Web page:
Perhaps a bigger issue is that the Jamerson Athletic Center is connected to Cassell and contains offices for coaching staffs in all sports. It could remain open, but there might be a draft.

New Arena on Washington Street Tennis Courts

The footprint of Cassell would just barely fit here, but it would be mighty tight.

You could connect the facility right into Hahn-Hurst. Jamming the buildings together should help slightly on location space.

At some point Cassell would come down and if recent trends are any predictor, they would put up a parking garage.

Given the proximity to Jamerson and the Merryman Athletic Center, you could instead add on to that part of the athletic complex.

It's a prime spot at the corner of Washington Street and Spring Road so facilities for non-revenue sports might be an option.

Extensively Renovate Cassell Coliseum

This option would also likely require the team to play in Roanoke for as long as construction lasts.

It wouldn't just be putting new woodwork in the concourse this time around. There are a number of upgrades that need to happen.

Replacing all the old wooden seats with slightly larger, cushioned seats would solve a chief complaint had by many over the years. You could even have cup holders! This would slightly reduce the total number of seats, but fan satisfaction would significantly increase.

You also have the opportunity to turn the Bowman Room—open to all Hokie Club members—into an actual club.

Put in a halfway decent kitchen, televisions everywhere, nice furniture and make it a place people would really want to hang out in. It doesn't replace having actual club seating, but it should help boost Hokie Club interest in basketball.

Students have to be court-side. I have no idea what the structural limitations are, but if you can figure out a way to alter things to place several rows of students down low—especially on the side that shows on television—without blocking the view of people in the good seats behind, it will make the place look and sound much better.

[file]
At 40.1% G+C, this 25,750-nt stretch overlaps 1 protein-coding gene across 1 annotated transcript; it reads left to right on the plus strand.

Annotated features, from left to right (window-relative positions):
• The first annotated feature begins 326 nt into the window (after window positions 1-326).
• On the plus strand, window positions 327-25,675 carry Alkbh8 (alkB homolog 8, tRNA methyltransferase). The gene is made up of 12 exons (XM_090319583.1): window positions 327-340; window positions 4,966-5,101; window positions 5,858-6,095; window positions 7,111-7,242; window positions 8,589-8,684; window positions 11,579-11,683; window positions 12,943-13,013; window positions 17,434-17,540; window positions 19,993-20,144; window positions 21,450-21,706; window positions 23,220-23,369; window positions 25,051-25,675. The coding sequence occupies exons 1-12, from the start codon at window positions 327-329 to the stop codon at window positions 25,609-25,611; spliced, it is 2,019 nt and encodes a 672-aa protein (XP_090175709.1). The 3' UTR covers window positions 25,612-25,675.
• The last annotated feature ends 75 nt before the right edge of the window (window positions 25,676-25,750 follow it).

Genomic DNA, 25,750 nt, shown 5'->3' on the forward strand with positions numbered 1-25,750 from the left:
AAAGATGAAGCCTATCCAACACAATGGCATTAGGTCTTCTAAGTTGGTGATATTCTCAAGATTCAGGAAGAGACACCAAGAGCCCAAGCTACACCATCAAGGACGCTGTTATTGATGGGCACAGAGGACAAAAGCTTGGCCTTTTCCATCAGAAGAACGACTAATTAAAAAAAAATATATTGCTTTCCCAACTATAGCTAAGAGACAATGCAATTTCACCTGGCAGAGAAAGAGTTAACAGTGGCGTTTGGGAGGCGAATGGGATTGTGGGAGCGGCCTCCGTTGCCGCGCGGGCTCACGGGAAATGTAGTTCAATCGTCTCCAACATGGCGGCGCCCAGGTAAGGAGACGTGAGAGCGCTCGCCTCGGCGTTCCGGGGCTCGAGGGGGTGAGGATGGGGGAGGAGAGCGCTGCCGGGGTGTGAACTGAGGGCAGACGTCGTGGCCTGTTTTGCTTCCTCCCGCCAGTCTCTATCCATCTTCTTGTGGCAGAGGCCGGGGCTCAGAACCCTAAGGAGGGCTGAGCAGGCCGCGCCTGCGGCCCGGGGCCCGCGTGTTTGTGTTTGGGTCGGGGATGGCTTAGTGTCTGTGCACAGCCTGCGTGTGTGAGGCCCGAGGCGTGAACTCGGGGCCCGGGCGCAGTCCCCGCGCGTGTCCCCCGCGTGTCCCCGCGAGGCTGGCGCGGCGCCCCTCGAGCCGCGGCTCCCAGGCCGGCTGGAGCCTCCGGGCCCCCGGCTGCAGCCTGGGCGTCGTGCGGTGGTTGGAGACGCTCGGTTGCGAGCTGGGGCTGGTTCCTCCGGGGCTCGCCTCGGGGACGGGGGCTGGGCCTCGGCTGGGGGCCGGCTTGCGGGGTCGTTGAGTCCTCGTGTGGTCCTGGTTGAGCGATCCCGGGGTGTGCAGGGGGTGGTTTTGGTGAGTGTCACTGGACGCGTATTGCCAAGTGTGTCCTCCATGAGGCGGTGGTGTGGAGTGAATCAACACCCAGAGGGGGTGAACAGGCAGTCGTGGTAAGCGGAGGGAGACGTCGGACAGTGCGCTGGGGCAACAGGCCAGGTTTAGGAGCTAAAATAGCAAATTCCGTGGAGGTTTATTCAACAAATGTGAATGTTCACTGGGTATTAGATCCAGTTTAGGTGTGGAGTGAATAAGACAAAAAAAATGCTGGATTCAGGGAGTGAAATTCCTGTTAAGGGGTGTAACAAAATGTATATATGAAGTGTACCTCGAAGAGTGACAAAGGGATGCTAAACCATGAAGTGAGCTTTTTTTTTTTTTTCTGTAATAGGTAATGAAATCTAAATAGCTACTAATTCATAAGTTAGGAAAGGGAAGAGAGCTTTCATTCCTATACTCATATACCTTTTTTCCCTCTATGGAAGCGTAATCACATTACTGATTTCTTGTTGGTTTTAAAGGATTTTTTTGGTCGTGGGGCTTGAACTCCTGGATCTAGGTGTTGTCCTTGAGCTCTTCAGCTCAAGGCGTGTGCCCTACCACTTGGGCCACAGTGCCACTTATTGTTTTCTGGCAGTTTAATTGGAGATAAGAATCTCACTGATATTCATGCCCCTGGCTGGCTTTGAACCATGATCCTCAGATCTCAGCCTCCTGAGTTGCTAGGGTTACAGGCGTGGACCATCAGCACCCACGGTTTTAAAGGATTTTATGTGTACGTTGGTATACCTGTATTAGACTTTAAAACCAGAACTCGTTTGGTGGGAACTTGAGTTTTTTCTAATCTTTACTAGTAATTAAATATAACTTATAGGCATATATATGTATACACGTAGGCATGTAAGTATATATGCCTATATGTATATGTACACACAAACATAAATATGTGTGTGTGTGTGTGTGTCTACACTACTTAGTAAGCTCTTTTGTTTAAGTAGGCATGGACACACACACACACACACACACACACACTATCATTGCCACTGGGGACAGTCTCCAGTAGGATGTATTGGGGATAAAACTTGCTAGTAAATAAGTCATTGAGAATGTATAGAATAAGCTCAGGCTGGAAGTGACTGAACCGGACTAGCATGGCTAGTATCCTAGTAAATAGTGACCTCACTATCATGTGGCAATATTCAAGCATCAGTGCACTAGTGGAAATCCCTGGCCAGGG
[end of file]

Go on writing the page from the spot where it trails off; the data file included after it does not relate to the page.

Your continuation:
I'm thinking along the lines of the "Oakland Zoo" at Pittsburgh or the "Izzone" at Michigan State.

The video scoreboards were just replaced this off-season, but by the time this project rolls around it will be time for another upgrade in the audio/visual department.

Final Thoughts

Honestly, I haven't been able to decide on a preferred course of action.

As much as I'd like to keep it, upgrading Cassell is only an option if the existing structure allows it. Even if you can rearrange things, there will be limits that wouldn't exist if you started with a brand new arena.

Finances present a major hurdle, but Whit Babcock has a strong fundraising background including the $86 million he put together to renovate Cincinnati's Nippert Stadium.

Of course even with private donations, a new arena or a renovated Cassell will likely require some kind of corporate sponsor. Convince some regional company to become the title sponsor of Hokie basketball, put their name on the court and suddenly you have a big chunk of the funding for this project.

Another new revenue stream, especially with a brand new facility would be concerts.

This used to happen back in the day and I would assume was discontinued due to a lack of modern facilities in Cassell. You need a lot of wattage for today's shows and a complete electrical upgrade would almost assuredly be required. I also doubt the acoustics are the best in the Coliseum, but it certainly has a high noise threshold. If we need to dampen some of the sound, well, that's what the College of Engineering is for.

Even with the amazing new Moss Arts Center, there's still a market for other concert series' on campus. Concerts at Cassell has a nice alliterative ring to it. Or concerts at the brand new Kroger Center, whatever works.

Again, some of these ideas are feasible and some are surely far more complicated than they appear to an outsider like me. I don't pretend to have all the answers and I'm sure there are issues I didn't address.

Consider it brainstorming out loud and a jumping off point for some forward thinking surrounding basketball at Virginia Tech.

We certainly need it.